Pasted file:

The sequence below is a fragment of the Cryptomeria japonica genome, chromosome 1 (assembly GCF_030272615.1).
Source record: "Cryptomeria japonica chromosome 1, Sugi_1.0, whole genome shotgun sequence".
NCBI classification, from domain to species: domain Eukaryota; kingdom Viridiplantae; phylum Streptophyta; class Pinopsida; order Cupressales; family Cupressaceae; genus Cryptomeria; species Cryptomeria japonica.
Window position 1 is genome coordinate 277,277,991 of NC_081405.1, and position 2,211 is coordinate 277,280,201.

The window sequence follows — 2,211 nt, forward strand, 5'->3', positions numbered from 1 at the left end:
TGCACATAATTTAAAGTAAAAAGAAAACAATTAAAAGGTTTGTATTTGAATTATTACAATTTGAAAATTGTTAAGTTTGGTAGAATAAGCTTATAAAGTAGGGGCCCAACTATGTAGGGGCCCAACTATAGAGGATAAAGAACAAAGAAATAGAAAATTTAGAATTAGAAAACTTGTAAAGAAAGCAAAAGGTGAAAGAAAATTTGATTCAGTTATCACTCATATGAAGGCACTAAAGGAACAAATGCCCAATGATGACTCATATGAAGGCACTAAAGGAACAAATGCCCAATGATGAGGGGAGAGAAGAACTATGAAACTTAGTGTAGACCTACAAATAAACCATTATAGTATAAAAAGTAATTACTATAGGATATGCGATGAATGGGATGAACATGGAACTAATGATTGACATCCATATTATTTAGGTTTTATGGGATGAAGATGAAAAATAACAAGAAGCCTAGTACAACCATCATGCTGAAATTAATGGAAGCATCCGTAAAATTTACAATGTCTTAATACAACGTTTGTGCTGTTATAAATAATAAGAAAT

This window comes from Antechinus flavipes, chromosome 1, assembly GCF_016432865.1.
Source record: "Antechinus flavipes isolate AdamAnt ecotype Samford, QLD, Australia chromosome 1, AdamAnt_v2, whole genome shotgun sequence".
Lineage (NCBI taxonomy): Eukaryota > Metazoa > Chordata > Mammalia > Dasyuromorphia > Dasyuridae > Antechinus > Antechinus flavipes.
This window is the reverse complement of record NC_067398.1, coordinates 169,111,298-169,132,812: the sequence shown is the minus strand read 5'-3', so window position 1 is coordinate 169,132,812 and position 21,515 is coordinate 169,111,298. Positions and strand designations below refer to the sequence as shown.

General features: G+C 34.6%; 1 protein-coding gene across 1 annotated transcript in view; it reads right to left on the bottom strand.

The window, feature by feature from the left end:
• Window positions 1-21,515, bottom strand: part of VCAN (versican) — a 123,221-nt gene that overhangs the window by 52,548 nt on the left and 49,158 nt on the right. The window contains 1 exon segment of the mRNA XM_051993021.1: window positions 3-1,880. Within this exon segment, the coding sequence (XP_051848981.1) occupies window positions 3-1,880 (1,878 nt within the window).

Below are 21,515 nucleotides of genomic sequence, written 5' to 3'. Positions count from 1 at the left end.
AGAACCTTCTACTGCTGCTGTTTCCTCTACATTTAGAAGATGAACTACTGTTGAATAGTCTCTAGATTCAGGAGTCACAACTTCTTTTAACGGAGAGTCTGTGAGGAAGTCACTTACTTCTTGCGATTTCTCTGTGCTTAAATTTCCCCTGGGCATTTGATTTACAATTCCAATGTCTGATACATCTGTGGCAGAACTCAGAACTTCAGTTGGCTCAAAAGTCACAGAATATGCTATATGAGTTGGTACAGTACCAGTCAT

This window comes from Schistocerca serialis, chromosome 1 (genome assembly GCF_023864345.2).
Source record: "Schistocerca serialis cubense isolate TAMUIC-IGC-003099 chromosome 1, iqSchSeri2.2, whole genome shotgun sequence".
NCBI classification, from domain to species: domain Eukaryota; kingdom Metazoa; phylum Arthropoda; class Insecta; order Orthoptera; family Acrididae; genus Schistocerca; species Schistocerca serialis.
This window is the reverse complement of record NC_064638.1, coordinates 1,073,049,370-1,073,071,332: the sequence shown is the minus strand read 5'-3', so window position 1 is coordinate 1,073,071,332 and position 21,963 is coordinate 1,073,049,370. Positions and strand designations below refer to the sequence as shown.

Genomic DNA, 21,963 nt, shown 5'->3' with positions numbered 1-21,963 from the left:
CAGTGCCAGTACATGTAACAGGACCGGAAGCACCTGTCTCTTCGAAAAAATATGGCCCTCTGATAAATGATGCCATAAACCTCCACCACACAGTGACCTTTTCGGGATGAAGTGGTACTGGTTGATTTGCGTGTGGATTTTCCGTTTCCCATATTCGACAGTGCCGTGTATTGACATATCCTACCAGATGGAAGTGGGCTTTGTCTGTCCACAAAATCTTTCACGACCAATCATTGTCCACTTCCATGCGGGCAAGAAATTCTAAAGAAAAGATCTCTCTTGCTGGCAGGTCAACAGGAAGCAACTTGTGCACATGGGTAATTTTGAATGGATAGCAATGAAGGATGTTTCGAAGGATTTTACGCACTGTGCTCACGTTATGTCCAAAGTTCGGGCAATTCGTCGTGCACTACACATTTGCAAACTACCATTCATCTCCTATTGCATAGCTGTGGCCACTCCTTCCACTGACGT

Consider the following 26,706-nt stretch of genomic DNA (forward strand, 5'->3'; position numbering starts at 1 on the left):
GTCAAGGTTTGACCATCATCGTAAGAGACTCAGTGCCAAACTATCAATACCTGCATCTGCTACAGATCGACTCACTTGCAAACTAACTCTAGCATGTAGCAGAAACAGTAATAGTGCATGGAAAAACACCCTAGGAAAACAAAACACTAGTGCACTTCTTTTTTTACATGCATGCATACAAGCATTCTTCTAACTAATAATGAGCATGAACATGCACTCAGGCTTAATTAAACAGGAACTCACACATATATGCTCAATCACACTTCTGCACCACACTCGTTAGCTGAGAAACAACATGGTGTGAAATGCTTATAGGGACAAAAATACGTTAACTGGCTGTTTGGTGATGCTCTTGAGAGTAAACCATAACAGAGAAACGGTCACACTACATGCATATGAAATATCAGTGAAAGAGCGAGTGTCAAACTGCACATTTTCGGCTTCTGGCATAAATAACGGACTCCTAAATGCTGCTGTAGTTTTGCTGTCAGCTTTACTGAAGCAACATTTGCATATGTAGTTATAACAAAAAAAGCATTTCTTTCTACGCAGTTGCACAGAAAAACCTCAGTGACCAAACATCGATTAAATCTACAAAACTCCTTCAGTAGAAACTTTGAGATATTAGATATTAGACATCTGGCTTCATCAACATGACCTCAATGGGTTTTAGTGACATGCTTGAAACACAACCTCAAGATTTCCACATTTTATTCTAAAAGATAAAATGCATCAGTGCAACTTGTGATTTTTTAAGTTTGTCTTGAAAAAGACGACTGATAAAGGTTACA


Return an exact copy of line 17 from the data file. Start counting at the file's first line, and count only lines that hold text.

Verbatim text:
Source record: "Schistocerca serialis cubense isolate TAMUIC-IGC-003099 chromosome 1, iqSchSeri2.2, whole genome shotgun sequence".